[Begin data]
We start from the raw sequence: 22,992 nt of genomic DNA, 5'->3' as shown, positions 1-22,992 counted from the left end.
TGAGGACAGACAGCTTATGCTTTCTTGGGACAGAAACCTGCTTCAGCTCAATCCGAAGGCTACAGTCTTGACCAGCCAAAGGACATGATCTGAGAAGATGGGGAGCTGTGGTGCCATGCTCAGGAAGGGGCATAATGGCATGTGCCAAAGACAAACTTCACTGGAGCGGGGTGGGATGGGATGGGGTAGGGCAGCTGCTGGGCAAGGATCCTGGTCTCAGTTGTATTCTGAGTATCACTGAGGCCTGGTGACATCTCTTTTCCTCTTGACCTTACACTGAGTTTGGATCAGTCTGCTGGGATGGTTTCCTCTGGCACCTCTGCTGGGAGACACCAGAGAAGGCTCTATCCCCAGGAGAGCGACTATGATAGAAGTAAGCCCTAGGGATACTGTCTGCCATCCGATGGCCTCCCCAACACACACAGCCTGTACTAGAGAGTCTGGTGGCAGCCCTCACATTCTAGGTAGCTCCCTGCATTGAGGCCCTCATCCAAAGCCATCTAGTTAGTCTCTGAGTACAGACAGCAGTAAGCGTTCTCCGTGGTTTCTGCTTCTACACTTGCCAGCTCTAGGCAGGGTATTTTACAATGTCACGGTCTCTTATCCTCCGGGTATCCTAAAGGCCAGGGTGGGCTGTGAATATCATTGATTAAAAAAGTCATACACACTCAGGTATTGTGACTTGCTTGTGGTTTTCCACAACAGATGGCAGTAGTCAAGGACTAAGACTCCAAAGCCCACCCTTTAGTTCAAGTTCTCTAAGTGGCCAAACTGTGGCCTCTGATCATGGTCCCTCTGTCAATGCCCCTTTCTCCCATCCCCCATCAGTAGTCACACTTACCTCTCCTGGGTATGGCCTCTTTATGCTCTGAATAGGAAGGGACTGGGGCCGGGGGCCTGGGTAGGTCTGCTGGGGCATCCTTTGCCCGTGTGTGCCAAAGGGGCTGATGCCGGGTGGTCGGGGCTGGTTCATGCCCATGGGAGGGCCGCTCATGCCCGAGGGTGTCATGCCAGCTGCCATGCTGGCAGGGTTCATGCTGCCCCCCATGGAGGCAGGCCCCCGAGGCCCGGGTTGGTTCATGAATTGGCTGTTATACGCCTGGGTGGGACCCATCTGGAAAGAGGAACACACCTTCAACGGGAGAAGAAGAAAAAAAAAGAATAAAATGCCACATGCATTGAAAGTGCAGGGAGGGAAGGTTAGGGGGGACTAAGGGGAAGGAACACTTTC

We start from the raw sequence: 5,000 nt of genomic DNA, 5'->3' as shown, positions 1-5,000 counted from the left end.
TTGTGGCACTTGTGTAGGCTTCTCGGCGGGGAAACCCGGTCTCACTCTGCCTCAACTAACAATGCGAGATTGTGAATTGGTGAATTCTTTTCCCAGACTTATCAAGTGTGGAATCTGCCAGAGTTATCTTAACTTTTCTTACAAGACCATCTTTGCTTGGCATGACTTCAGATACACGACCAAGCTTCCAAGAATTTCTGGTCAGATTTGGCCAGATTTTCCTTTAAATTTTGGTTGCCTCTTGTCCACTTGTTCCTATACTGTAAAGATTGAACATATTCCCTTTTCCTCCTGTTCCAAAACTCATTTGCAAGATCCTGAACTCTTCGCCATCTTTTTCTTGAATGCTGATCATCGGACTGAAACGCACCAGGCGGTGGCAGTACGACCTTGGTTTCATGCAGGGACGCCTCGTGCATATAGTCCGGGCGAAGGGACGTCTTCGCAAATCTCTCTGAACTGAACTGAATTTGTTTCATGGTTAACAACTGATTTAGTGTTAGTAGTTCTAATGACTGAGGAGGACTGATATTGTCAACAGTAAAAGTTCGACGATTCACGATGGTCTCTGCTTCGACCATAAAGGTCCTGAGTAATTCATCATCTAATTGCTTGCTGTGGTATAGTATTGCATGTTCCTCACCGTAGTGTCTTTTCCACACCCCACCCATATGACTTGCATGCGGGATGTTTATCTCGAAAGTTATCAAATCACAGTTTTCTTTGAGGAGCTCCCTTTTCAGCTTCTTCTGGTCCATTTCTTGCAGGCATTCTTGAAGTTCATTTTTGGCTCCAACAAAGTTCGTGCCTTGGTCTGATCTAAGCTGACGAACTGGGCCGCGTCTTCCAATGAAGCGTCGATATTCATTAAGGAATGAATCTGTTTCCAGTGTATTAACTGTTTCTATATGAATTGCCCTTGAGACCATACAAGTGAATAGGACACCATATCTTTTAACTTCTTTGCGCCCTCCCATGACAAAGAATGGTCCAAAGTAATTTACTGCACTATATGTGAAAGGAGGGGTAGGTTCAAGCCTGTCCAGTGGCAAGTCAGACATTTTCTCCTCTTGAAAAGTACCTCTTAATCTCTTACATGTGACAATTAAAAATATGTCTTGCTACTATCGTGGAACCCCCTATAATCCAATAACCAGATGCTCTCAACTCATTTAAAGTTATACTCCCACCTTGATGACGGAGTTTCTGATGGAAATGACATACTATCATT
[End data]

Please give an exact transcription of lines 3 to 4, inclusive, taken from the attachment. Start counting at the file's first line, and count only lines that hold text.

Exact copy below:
We start from the raw sequence: 5,000 nt of genomic DNA, 5'->3' as shown, positions 1-5,000 counted from the left end.
TTGTGGCACTTGTGTAGGCTTCTCGGCGGGGAAACCCGGTCTCACTCTGCCTCAACTAACAATGCGAGATTGTGAATTGGTGAATTCTTTTCCCAGACTTATCAAGTGTGGAATCTGCCAGAGTTATCTTAACTTTTCTTACAAGACCATCTTTGCTTGGCATGACTTCAGATACACGACCAAGCTTCCAAGAATTTCTGGTCAGATTTGGCCAGATTTTCCTTTAAATTTTGGTTGCCTCTTGTCCACTTGTTCCTATACTGTAAAGATTGAACATATTCCCTTTTCCTCCTGTTCCAAAACTCATTTGCAAGATCCTGAACTCTTCGCCATCTTTTTCTTGAATGCTGATCATCGGACTGAAACGCACCAGGCGGTGGCAGTACGACCTTGGTTTCATGCAGGGACGCCTCGTGCATATAGTCCGGGCGAAGGGACGTCTTCGCAAATCTCTCTGAACTGAACTGAATTTGTTTCATGGTTAACAACTGATTTAGTGTTAGTAGTTCTAATGACTGAGGAGGACTGATATTGTCAACAGTAAAAGTTCGACGATTCACGATGGTCTCTGCTTCGACCATAAAGGTCCTGAGTAATTCATCATCTAATTGCTTGCTGTGGTATAGTATTGCATGTTCCTCACCGTAGTGTCTTTTCCACACCCCACCCATATGACTTGCATGCGGGATGTTTATCTCGAAAGTTATCAAATCACAGTTTTCTTTGAGGAGCTCCCTTTTCAGCTTCTTCTGGTCCATTTCTTGCAGGCATTCTTGAAGTTCATTTTTGGCTCCAACAAAGTTCGTGCCTTGGTCTGATCTAAGCTGACGAACTGGGCCGCGTCTTCCAATGAAGCGTCGATATTCATTAAGGAATGAATCTGTTTCCAGTGTATTAACTGTTTCTATATGAATTGCCCTTGAGACCATACAAGTGAATAGGACACCATATCTTTTAACTTCTTTGCGCCCTCCCATGACAAAGAATGGTCCAAAGTAATTTACTGCACTATATGTGAAAGGAGGGGTAGGTTCAAGCCTGTCCAGTGGCAAGTCAGACATTTTCTCCTCTTGAAAAGTACCTCTTAATCTCTTACATGTGACAATTAAAAATATGTCTTGCTACTATCGTGGAACCCCCTATAATCCAATAACCAGATGCTCTCAACTCATTTAAAGTTATACTCCCACCTTGATGACGGAGTTTCTGATGGAAATGACATACTATCATT